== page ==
Free Online Audio Loudness Meter
Quick & easy loudness meter for your audio files

Maztr's free online Audio Loudness Meter is a quick and easy tool you can use right in your browser, without downloading any software, to view live loudness data from your audio files. No account or login is required to use it.

Our Loudness Meter lets you measure LUFS, similar to decibels, and "see" how loud your audio files are, in real time. If you want to edit the volume of your audio files, click here to use our Audio Volume Editor.

We have many more free tools for your audio files. Click here to check them out.

Enter Settings


QUICK START: Click or choose your own file, then click "Start Test" below.

How do I use the Audio Loudness Meter?

  1. Click the "Start" button to begin.
  2. The Loudness Meter automatically loads a demo file when it first opens. You can simply click the button to play the demo.
  3. To play your own audio file, click the "Browse" button to select a file from your device.
  4. Next, click the orange "Start Test" button to see the Loudness output in real time as the file plays.

What information is shown on the Loudness Meter?

The Meter shows loudness measured in LUFS. Loudness is calculated for Momentary and Short Term LUFS and the output is also graphed on a circular scale. This output complies with the ITU-R BS.1770-2 LKFS loudness standards.

Quieter sounds show output closer to the center of the graph, while louder sounds push out towards the outer circumferance of the graph.

What are LUFS?

LUFS is an acronym that stands for loudness units full scale. "Loudness Units" are basically the same as decibels (dB), however they try to compensate for the way humans hear loudness based on the tonal balance of a sound. For example, if you test two files at the same decibel level, but varying equalizer (EQ) settings, the LUFS values may be different. "Full Scale" refers to the highest allowable level in fixed-point digital audio.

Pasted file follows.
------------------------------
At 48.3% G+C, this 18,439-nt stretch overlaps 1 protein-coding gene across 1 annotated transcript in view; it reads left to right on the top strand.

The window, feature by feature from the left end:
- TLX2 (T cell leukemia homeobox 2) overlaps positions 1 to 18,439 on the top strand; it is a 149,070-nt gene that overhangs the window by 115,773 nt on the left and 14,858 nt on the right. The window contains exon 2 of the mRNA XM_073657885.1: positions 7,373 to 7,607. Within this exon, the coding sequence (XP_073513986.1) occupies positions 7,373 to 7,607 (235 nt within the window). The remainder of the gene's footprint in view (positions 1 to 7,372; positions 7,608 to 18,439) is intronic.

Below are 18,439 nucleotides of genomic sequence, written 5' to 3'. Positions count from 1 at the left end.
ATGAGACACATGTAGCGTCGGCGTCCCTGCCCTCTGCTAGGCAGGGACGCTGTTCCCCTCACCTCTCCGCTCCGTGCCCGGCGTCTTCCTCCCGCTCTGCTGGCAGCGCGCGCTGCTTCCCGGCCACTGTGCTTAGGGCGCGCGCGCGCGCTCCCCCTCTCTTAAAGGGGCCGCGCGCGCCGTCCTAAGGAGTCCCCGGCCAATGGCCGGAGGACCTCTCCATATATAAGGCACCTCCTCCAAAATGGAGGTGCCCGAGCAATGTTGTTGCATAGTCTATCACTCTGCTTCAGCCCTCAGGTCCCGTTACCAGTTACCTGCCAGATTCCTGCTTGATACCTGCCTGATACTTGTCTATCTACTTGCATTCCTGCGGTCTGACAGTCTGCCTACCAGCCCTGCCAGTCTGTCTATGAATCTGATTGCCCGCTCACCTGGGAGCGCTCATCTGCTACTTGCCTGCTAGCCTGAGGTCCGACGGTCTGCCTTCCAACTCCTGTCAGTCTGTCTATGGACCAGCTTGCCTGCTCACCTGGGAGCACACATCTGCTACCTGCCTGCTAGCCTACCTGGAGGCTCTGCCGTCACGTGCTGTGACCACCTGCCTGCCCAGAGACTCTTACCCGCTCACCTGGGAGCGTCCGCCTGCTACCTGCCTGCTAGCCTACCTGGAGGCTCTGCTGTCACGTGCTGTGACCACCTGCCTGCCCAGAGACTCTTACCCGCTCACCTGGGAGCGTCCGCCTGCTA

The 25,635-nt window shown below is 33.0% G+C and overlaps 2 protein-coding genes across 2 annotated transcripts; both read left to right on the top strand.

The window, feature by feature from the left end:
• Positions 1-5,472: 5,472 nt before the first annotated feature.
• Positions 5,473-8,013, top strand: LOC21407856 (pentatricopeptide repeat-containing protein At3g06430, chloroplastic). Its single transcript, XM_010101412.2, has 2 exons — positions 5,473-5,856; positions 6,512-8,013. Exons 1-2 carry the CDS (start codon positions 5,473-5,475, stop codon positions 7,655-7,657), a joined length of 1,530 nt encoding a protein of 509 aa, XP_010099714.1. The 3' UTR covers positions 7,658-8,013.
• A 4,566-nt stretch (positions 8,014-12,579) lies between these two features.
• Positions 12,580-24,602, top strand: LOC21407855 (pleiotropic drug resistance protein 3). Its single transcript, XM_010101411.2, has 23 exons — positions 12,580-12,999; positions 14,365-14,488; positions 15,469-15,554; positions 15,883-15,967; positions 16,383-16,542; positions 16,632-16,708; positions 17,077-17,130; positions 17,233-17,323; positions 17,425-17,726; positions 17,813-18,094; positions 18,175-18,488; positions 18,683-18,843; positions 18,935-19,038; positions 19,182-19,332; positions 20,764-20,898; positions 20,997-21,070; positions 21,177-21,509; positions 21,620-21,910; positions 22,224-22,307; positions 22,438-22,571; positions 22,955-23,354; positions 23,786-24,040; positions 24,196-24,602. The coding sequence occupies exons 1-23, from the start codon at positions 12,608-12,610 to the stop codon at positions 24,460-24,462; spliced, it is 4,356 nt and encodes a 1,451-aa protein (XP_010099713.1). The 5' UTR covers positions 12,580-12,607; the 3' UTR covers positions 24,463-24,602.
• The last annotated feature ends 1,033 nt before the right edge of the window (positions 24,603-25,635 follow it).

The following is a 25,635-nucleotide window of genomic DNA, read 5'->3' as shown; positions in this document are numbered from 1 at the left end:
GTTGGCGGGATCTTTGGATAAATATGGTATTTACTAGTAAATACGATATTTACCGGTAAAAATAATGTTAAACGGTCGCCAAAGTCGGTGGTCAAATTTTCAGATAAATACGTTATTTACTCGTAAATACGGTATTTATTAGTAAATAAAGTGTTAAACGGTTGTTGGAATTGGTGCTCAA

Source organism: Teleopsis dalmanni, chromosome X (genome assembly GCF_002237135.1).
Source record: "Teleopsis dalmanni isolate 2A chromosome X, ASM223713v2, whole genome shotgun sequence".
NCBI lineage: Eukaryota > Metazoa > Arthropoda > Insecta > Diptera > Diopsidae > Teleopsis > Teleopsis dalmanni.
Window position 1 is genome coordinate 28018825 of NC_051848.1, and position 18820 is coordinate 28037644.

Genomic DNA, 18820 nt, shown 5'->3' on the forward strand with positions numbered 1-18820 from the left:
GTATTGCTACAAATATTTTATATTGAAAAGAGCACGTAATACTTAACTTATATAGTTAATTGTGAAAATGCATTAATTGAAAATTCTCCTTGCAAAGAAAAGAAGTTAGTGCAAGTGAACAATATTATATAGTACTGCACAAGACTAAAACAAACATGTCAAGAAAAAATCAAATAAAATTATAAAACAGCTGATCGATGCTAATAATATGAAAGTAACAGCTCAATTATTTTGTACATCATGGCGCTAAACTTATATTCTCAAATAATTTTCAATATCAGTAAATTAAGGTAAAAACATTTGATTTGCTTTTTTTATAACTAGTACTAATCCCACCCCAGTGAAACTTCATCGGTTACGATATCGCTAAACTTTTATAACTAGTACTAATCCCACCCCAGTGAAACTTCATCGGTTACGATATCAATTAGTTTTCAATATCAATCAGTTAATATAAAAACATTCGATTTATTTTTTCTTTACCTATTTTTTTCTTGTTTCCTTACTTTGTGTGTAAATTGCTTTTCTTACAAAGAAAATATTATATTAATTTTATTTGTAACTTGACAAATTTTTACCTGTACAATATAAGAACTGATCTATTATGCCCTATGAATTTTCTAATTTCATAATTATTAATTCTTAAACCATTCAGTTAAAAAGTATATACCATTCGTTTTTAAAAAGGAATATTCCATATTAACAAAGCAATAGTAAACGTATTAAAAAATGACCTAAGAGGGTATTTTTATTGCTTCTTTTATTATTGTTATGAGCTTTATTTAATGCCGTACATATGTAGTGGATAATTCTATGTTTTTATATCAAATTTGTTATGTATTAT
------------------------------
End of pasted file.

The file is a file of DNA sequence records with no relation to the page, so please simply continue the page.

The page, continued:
Momentary LUFS shows loudness values for a specific moment in time. It's equivalent to an RMS meter as found in audio workstations and "traditional" meters, but corrected for how you actually hear. Short Term LUFS shows a moving average of the last three seconds of Momentary values, which means less fluctuation that evens out some peaks and troughs.

Why do I need to care about LUFS?

In audio production, LUFS has become the unofficial standard for measuring loudness across diverse platforms, from streaming services to cinematic experiences. Whether crafting sound for Netflix originals or fine-tuning Dolby Atmos mixes, LUFS ensures optimal audio delivery.

However, LUFS isn't just about measuring loudness. It's also the backbone of consistency on music streaming platforms. For example, Spotify, YouTube, Tidal, Amazon and SoundCloud adjust tracks to -14 LUFS. Apple Music has a quieter target at -16 LUFS. Overall, an understanding of LUFS levels helps creators maintain uniform sound quality across different listening environments.

While the use of LUFS aims for consistent perceived loudness, nuances in arrangement and mastering can lead to subtle differences in volume between tracks with identical LUFS scores. To ensure your music resonates as intended, consider testing it at various normalization reference levels and comparing it to industry benchmarks.

Is volume the same as loudness?

Volume and loudness are often confused, however the two terms refer to very different concepts. Volume is a scientific measurement of the intensity or power of a sound, whereas loudness is a subjective concept based on a listener's personal perception of sound. Sound pressure level (SPL), frequency content and duration all affect how we perceive a sound's loudness.

For example, human hearing perceives loudness differently as the volume changes. At low volumes, bass and treble frequencies aren't perceived as loudly as midrange frequencies, so the mids dominate. At higher volumes, bass and treble are perceived much louder relative to the mids. As a result, changing the volume also changes the perceived frequency response. This is one reason why louder audio sounds better.